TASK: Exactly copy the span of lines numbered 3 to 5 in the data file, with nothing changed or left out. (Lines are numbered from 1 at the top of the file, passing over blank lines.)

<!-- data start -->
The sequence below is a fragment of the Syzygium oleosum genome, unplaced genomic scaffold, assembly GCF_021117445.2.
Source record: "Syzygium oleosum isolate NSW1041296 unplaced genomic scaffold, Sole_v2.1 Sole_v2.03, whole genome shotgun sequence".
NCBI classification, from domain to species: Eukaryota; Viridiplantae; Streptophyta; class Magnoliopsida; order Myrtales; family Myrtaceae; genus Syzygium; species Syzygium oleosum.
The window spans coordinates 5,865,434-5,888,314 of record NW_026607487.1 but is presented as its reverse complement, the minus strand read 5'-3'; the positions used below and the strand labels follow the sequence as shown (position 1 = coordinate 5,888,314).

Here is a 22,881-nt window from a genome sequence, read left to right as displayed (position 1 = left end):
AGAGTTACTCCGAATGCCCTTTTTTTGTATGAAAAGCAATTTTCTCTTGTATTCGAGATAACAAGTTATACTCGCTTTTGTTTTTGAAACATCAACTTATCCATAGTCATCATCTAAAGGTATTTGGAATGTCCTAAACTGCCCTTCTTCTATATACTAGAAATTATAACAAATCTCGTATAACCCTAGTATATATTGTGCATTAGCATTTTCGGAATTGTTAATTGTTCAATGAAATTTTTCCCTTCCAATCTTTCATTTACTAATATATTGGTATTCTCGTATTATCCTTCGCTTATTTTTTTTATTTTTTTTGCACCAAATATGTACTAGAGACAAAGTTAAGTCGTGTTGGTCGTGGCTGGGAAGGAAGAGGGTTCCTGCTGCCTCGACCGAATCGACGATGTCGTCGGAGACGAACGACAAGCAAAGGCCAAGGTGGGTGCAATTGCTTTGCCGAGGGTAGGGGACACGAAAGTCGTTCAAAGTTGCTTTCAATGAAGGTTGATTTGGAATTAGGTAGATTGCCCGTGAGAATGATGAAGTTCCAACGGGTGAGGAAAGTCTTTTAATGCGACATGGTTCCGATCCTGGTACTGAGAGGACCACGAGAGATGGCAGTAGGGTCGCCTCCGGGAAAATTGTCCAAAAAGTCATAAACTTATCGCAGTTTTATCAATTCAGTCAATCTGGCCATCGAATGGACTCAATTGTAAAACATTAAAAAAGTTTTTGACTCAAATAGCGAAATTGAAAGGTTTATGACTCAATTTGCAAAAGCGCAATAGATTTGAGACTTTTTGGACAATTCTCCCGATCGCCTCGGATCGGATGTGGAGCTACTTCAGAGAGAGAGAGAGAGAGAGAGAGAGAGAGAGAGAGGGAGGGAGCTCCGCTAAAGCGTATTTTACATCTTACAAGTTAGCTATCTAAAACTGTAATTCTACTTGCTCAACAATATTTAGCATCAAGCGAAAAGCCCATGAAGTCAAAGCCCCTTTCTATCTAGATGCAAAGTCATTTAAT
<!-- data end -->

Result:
NCBI classification, from domain to species: Eukaryota; Viridiplantae; Streptophyta; class Magnoliopsida; order Myrtales; family Myrtaceae; genus Syzygium; species Syzygium oleosum.
The window spans coordinates 5,865,434-5,888,314 of record NW_026607487.1 but is presented as its reverse complement, the minus strand read 5'-3'; the positions used below and the strand labels follow the sequence as shown (position 1 = coordinate 5,888,314).

Here is a 22,881-nt window from a genome sequence, read left to right as displayed (position 1 = left end):